TrueCrypt Boot Loader - Identification String

Discussion in 'privacy technology' started by e4m, Apr 9, 2009.

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  1. e4m

    e4m Registered Member

    Dec 7, 2008
    I was under the impression that when you remove the pre-boot authentication text from the TrueCrypt Boot Loader that it was gone (no indication that my hard drive used TC whole disk encryption). Apparently, that is not the case:

    The screenshots show how to manually delete the string. Seems to work OK. Is there a reason not to delete that string? Maybe TC updates need it or something?

  2. dantz

    dantz Registered Member

    Jan 19, 2007
    There's no way you can hide the TrueCrypt bootloader from a knowledgeable person who examines your hard drive with the proper tools, since large portions of the bootloader code are easily identifiable and can't be changed without destroying their functionality. The presence of TrueCrypt bootloader code, followed by a large, fully encrypted partition, would indicate with almost 100% certainty that you have encrypted your system drive with TrueCrypt.

    Perhaps editing a few of the easily identifiable text strings would fool a computer neophyte, but I doubt if many neophytes would be examining your hard drive with a hex editor in the first place, wheras most forensic examiners would be knowledgeable enough to see right through your little diversion. Don't underestimate your potential adversary.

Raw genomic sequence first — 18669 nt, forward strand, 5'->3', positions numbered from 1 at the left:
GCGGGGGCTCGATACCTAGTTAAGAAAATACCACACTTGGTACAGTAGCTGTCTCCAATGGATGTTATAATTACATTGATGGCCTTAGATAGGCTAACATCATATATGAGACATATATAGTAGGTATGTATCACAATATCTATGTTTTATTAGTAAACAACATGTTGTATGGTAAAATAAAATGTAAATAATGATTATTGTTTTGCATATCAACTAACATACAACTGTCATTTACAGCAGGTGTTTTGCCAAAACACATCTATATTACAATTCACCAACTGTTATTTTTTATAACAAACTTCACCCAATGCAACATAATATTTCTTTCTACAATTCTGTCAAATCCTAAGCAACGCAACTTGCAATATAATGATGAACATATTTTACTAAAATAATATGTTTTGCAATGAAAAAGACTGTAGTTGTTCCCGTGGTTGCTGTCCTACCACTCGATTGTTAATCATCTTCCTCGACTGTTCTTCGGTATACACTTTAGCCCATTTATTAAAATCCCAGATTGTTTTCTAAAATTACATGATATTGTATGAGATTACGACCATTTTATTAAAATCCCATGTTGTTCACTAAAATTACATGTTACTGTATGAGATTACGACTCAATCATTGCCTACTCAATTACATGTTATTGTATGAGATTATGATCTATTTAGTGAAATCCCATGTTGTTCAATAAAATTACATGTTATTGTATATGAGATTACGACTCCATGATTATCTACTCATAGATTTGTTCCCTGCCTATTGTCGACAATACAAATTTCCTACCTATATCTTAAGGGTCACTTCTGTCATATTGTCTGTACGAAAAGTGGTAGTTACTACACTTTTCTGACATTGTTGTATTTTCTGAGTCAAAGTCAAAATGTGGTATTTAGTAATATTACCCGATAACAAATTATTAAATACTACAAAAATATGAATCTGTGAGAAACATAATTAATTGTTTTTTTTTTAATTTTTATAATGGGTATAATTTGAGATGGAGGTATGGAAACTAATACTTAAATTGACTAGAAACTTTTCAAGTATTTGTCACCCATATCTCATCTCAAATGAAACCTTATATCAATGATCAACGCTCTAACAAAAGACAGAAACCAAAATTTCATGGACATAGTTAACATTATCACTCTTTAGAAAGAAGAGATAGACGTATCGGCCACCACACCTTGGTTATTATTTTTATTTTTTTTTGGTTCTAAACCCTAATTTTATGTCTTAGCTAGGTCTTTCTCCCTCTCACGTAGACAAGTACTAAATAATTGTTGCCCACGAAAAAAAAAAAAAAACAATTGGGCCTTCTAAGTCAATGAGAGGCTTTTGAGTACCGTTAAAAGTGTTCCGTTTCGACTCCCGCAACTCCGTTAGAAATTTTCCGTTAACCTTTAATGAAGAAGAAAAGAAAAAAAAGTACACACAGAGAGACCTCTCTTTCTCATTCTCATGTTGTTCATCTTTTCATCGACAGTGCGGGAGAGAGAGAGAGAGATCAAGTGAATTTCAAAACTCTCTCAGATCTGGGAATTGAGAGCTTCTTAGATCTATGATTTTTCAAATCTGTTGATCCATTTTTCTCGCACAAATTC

3. LockBox

    LockBox Registered Member

    Nov 20, 2004
    Here, There and Everywhere
    Dantz is right, and because there's no plausible deniability of TC being used if you're using system encryption, TrueCrypt developed the Hidden Operating System option. It does provide plausible deniability. Which just to clarify, means there is no way anybody can prove you are using the Hidden OS feature.
  4. Keller

    Keller Registered Member

    May 25, 2008
    It may be that you cannot hide the presence of the TC bootloader. The next best thing might be to remove it altogether? You can use the rescue disk 'Repair Options' to:

    (1) restore original system loader (say 'yes' when it asks if the partition is decrypted!)
    (2) restore key data

    From then on, you have to use the rescue disk every time to boot to the encrypted system partition. But at least the hard drive itself does not contain the boot could easily have "wiped the hard drive in preparation for a reinstall".

    (As a further step, if your PC supports booting from USB, you could install the TC bootloader to a USB drive, with the result that you can only boot to the system partition when that USB drive is inserted.)
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